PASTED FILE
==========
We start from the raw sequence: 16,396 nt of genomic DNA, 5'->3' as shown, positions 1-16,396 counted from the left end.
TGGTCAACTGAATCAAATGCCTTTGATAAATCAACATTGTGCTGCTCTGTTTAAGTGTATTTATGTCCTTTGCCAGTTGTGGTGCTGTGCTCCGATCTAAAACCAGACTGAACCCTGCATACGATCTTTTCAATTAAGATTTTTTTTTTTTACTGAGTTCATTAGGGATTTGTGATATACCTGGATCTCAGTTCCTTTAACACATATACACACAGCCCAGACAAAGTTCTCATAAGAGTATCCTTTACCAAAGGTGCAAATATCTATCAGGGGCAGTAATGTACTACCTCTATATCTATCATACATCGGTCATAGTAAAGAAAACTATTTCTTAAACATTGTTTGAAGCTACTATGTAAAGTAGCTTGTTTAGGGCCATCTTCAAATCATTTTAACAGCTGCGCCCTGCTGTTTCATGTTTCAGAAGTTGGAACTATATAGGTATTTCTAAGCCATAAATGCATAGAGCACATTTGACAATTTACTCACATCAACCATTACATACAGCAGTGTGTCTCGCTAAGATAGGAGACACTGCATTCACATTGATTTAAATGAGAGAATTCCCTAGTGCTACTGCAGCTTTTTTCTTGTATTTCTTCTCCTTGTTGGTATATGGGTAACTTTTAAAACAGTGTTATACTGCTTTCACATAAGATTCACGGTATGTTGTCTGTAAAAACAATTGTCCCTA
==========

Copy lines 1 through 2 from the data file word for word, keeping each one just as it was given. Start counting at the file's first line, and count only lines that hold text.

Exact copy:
We start from the raw sequence: 16,396 nt of genomic DNA, 5'->3' as shown, positions 1-16,396 counted from the left end.
TGGTCAACTGAATCAAATGCCTTTGATAAATCAACATTGTGCTGCTCTGTTTAAGTGTATTTATGTCCTTTGCCAGTTGTGGTGCTGTGCTCCGATCTAAAACCAGACTGAACCCTGCATACGATCTTTTCAATTAAGATTTTTTTTTTTTACTGAGTTCATTAGGGATTTGTGATATACCTGGATCTCAGTTCCTTTAACACATATACACACAGCCCAGACAAAGTTCTCATAAGAGTATCCTTTACCAAAGGTGCAAATATCTATCAGGGGCAGTAATGTACTACCTCTATATCTATCATACATCGGTCATAGTAAAGAAAACTATTTCTTAAACATTGTTTGAAGCTACTATGTAAAGTAGCTTGTTTAGGGCCATCTTCAAATCATTTTAACAGCTGCGCCCTGCTGTTTCATGTTTCAGAAGTTGGAACTATATAGGTATTTCTAAGCCATAAATGCATAGAGCACATTTGACAATTTACTCACATCAACCATTACATACAGCAGTGTGTCTCGCTAAGATAGGAGACACTGCATTCACATTGATTTAAATGAGAGAATTCCCTAGTGCTACTGCAGCTTTTTTCTTGTATTTCTTCTCCTTGTTGGTATATGGGTAACTTTTAAAACAGTGTTATACTGCTTTCACATAAGATTCACGGTATGTTGTCTGTAAAAACAATTGTCCCTA